In September 2011, the fiscal court loaned $50,000 to the Magoffin County Water District, who then loaned the money to the Salyersville Waterworks for water projects. The fiscal court minutes indicate this was a loan, but it has not been repaid.
Failure to follow up on notes receivable, a lack of payment plans, and having notes receivable outstanding for significant time periods deprives the fiscal court of needed funds. The fiscal court understands the recommendation, but as of June 30, 2017, has not been able to implement the recommendation.
We recommend the fiscal court review the terms of all notes receivable to determine if the fiscal court will pursue collection and document those decisions in the fiscal court minutes.
County Judge/Executive’s Response: The fiscal court directed the county attorney in the April 26, 2018 meeting to collect on the $50,000 loan. Magoffin County Water District will collect the payments from Salyersville Waterworks to repay the county as stated in the fiscal court minutes.
The fiscal court does not have adequate oversight of monthly reconciliation processes: This is a repeat finding and was included in the prior year audit report as Finding 2016-008. The finance officer’s appropriation ledger is not reconciled monthly with the county treasurer’s information. The Department for Local Government’s (DLG) County Budget Preparation and State Local Finance Officer Policy Manual requires that the finance officer’s appropriation ledger is reconciled monthly with the county treasurer’s information. Historically, this reconciliation has not been performed. As a result, errors that would be identified by performing this reconciliation may remain undetected in the financial statements.
According to the fiscal court, they have a small accounting department and performing all required reconciliations on a timely basis has been challenging to achieve.
We recommend the county treasurer and finance officer’s appropriation ledgers are reconciled monthly.
County Judge/Executive’s Response: Reconciliations have been done on a monthly basis since August 2017. The Treasurer and Finance Office sign off on the bank reconciliation statement.
The fiscal court did not consistently utilize the purchase order system: This is a repeat finding and was included in the prior year audit report as Finding 2016-009. The fiscal court is not consistently utilizing the purchase order system in accordance with the Department for Local Government’s (DLG) guidelines. Purchases for certain services, such as election expenses, pest control, landscaping and routine maintenance did not have purchase orders. Failure to maintain appropriate records for purchase orders could result in incorrect amounts being paid or not having adequate funds or sufficient budget appropriation available.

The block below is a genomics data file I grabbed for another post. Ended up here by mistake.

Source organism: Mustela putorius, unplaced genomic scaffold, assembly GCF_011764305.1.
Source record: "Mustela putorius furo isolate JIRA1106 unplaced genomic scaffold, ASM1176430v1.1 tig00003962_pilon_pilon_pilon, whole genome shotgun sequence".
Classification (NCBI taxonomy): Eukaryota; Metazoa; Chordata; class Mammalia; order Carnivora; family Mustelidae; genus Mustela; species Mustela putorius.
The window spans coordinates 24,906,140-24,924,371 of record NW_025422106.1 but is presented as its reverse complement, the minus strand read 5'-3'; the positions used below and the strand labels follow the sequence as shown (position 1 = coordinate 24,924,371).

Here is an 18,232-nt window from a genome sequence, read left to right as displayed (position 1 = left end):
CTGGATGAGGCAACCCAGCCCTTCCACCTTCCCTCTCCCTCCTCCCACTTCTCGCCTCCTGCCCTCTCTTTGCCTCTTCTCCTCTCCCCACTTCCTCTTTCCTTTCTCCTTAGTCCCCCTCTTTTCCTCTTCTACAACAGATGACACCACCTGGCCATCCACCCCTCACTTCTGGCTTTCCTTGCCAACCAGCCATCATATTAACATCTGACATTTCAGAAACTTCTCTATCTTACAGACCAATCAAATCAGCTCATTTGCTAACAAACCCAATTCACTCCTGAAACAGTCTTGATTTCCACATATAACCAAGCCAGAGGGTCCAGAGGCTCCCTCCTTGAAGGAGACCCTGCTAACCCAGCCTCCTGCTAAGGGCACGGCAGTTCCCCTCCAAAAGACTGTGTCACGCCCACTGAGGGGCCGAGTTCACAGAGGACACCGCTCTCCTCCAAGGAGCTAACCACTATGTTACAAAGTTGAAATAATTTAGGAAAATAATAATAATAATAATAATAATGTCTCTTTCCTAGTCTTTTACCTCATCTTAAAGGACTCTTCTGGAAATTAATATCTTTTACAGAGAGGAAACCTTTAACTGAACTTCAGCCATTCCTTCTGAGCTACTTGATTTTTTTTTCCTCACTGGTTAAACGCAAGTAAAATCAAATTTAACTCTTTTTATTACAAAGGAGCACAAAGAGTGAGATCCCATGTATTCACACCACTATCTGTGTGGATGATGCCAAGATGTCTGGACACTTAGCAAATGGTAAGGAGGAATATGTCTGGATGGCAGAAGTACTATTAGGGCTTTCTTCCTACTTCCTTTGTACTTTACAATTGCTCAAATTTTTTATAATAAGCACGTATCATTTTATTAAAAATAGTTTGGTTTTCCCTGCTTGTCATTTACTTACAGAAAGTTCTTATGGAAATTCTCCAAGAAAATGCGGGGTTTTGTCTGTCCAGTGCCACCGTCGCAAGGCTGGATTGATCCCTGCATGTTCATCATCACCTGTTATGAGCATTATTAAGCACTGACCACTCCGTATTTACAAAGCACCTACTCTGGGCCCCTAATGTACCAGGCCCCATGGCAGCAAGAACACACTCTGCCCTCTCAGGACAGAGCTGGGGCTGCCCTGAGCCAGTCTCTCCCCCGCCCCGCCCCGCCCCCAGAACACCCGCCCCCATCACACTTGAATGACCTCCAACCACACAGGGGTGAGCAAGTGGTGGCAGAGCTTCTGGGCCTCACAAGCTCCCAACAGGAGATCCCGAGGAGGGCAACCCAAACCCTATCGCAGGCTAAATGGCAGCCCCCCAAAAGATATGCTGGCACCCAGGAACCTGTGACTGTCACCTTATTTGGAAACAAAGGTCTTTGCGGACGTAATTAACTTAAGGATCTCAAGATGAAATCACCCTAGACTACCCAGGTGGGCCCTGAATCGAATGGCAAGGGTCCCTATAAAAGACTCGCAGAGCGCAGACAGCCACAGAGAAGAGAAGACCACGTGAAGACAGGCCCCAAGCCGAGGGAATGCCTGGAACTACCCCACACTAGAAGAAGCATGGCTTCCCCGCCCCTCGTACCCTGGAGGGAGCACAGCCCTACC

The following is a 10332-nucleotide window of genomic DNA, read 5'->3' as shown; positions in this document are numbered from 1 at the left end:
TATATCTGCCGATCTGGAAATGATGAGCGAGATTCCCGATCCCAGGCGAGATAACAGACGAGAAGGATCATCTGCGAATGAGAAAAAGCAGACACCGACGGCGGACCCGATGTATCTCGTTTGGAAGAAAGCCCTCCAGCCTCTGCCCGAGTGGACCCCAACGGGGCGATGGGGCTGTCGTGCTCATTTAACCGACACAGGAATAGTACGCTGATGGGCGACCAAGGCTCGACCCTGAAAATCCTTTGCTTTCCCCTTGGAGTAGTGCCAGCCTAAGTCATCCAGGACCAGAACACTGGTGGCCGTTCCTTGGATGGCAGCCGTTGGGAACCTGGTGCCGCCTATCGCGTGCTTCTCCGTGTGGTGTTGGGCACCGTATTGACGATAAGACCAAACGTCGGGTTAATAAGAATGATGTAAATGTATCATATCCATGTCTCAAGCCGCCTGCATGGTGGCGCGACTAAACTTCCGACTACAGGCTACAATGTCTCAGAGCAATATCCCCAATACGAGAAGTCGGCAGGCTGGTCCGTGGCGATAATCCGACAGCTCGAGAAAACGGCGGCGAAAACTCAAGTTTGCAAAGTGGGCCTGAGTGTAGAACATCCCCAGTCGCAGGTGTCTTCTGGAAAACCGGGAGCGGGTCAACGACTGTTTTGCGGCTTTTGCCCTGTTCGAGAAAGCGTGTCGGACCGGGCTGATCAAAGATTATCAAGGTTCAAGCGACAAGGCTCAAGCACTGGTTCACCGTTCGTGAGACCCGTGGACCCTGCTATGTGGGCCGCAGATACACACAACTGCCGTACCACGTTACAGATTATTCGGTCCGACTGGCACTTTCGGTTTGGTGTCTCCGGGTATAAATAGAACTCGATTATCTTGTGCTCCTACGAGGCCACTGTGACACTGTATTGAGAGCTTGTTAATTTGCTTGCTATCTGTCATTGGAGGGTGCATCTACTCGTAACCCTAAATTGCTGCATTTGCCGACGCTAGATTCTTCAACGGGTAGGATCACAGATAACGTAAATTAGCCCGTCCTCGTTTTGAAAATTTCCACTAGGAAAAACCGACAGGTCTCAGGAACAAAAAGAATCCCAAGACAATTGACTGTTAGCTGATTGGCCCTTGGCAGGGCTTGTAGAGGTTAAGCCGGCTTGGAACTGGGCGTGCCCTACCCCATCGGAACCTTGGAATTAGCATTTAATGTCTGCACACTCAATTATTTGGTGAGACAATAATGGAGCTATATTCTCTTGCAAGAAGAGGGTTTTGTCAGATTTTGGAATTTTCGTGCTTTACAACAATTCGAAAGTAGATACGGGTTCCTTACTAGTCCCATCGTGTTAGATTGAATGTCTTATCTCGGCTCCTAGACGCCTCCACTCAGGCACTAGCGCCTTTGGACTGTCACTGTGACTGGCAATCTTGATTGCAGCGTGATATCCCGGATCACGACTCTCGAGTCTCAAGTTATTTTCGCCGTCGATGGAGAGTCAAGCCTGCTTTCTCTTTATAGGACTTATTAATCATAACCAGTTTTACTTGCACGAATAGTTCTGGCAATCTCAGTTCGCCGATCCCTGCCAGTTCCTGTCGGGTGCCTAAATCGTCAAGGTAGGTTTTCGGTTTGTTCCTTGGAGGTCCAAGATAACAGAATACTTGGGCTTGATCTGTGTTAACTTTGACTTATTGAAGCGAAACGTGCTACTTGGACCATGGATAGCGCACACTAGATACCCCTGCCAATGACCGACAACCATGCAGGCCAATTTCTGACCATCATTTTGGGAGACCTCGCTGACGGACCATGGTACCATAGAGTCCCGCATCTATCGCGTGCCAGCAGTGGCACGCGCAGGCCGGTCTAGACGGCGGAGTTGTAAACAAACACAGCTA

The DLG County Budget Preparation and State Local Finance Officer Policy Manual states, “purchases shall not be made prior to approval by the County Judge/Executive (or designee) or department head.” The DLG guidelines require that the fiscal court issue purchase orders for all purchases.
According to the fiscal court, they have a small accounting department and preparing purchase orders for all purchases is challenging to achieve.
We recommend the fiscal court require purchase orders be obtained prior to items being ordered or services received to determine adequate funds and budget appropriations are available for the purchase. Purchase orders should be completely filled out at the time of issuance. Additionally, we recommend that the fiscal court properly utilize the purchase order system in order to comply with DLG requirements.
County Judge/Executive’s Response: The Judge Executive approves all purchase orders prior to purchases or services in real time by utilizing the Ring Central App.
Auditor’s Reply: The new control was operational for only a portion of the period under audit. The control was not in place long enough during the period to alleviate the significant deficiency in the purchase order system.
The fiscal court did not have adequate controls over credit card disbursements: The fiscal court is not consistently maintaining receipts for approved credit card transactions. During our testing of credit card disbursements, it was noted that the fiscal court did not maintain a proper receipt for four of the transactions tested. The Department for Local Government’s (DLG) County Budget Preparation and State Local Finance Officer Policy Manual requires that all expenditures are substantiated by a receipt. By failing to maintain adequate documentation, the fiscal court is increasing the risk of paying for goods or services that were not provided to the county or for items that are not allowable. According to the fiscal court, they have a small accounting department and maintaining receipts for all purchases is challenging to achieve. We recommend the county further develop internal control procedures to ensure that credit card transactions are properly supported.
County Judge/Executive’s Response: Utilization of an app send receipts in real time with the Ring Central App.
The audit report can be found on the auditor’s website.
From the Auditor of Public Accounts Mike Harmon